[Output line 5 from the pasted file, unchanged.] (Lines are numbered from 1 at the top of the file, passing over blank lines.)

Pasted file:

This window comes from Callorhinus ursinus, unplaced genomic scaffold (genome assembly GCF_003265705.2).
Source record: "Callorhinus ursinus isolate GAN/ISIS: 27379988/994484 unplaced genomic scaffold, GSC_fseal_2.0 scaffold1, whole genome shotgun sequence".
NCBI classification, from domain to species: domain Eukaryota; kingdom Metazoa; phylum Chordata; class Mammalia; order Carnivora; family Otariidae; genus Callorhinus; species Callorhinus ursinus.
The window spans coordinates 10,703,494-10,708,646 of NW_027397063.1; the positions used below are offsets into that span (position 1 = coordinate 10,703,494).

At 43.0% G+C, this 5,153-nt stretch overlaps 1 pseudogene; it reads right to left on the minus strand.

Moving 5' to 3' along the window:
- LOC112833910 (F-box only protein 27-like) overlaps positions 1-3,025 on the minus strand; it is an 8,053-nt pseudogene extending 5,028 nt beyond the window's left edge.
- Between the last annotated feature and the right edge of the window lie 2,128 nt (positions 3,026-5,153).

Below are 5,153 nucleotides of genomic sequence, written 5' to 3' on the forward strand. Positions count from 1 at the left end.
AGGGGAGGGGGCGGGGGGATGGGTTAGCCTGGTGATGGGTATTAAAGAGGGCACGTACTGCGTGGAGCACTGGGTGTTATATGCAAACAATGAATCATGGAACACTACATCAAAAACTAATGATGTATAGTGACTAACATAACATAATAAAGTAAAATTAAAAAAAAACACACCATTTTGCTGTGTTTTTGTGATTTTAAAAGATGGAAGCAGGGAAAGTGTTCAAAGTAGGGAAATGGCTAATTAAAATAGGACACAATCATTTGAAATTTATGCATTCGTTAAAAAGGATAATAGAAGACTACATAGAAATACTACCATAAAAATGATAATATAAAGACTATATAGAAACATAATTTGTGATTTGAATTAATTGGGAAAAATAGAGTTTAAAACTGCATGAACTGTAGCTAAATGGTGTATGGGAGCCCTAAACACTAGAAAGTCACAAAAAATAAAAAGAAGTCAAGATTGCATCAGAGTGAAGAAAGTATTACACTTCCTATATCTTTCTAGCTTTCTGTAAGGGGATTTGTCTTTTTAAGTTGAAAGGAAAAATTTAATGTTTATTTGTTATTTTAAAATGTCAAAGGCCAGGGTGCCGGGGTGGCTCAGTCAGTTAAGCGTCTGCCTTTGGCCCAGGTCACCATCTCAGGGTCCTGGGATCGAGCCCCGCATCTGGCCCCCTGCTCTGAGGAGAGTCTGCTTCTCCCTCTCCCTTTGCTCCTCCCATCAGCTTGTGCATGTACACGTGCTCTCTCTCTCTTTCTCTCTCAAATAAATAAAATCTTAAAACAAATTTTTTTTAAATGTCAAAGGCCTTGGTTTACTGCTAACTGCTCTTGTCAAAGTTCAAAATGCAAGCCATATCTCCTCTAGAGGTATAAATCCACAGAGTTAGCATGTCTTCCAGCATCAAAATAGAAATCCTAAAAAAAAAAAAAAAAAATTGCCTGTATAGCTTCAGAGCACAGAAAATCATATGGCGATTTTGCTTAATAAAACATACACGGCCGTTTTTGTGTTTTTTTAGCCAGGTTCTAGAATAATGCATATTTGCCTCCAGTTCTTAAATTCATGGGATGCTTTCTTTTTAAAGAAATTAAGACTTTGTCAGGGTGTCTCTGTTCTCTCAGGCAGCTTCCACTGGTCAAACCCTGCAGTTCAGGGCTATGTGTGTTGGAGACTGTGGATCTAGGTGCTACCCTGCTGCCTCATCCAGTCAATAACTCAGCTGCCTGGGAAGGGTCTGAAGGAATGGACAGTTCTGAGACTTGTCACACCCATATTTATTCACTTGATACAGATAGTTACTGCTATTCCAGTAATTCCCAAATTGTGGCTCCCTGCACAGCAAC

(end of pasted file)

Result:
At 43.0% G+C, this 5,153-nt stretch overlaps 1 pseudogene; it reads right to left on the minus strand.